Fannie Merritt Farmer, Standardizer of Measurements For Recipes, born
Born on March 23, 1857, Bostonian Fannie Merritt Farmer significantly influenced the way Americans cook.
By standardizing measurements in her recipes, Farmer guaranteed her readers reliable results. The Fannie Farmer Cookbook became a classic kitchen text. Now in its thirteenth edition, the cookbook remains a popular home cooking reference.
While a young woman, Farmer enrolled in the Boston Cooking School. After graduating in 1889, she became assistant director of the school. Within five years Farmer was at the helm, and, in 1896, she published the first edition of the Boston Cooking School Cookbook, today known as Fannie Farmer Cookbook.
I always was cooking. I can't remember when I didn't know how. My mother was a corking cook. She could boil a ten-penny nail and make it taste good. I took after her. I could make cakes, light as a feather and I was a master hand at pie crusts. My tart shells would melt in your mouth; if I do say it myself. Everybody made jelly then and tarts was a favorite dessert. You never see a tart nowadays.”— Mary Anne Meehan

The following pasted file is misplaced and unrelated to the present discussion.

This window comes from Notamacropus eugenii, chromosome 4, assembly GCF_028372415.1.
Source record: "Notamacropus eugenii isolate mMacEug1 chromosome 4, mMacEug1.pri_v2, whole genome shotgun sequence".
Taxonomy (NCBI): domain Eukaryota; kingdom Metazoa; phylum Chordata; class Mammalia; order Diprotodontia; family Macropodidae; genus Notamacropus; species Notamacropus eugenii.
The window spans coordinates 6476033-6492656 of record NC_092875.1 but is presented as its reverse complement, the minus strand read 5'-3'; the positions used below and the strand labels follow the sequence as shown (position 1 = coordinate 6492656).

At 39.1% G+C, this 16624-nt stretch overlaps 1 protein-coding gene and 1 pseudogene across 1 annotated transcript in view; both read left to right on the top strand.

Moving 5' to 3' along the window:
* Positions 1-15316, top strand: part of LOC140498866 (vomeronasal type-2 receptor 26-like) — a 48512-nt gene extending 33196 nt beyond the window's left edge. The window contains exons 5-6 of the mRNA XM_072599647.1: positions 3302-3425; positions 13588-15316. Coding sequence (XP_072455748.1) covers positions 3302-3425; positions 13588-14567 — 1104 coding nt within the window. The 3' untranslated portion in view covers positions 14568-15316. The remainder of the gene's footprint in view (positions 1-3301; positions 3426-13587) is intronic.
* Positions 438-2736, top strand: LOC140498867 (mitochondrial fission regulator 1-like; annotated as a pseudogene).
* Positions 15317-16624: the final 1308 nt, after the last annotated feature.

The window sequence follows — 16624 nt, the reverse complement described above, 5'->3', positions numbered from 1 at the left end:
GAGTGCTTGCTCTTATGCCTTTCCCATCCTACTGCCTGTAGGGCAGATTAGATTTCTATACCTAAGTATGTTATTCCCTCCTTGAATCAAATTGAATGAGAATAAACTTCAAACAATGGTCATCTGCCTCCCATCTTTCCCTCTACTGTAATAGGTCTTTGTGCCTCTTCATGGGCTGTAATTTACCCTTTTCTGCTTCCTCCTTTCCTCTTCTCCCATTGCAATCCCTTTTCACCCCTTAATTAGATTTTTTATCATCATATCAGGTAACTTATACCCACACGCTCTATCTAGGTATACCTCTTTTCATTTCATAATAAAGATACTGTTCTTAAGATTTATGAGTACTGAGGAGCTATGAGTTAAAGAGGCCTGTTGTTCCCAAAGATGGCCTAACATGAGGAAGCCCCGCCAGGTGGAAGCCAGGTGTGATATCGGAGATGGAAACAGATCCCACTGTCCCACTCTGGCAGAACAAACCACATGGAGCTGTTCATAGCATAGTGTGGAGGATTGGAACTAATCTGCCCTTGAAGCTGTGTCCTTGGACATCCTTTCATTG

Fannie published her most well-known work, The Boston Cooking-School Cook Book, in 1896. Her cookbook introduced the concept of using standardized measuring spoons and cups, as well as level measurement. A follow-up to an earlier version called Mrs. Lincoln's Boston Cook Book, published by Mary J. Lincoln in 1884, the book under Farmer's direction eventually contained 1,849 recipes, from milk toast to Zigaras à la Russe. Farmer also included essays on housekeeping, cleaning, canning and drying fruits and vegetables, and nutritional information.
The book's publisher (Little, Brown & Company) did not predict good sales and limited the first edition to 3,000 copies, published at the author's expense. The book was so popular in America, so thorough, and so comprehensive that cooks would refer to later editions simply as the "Fannie Farmer cookbook", and it is still available in print over 100 years later.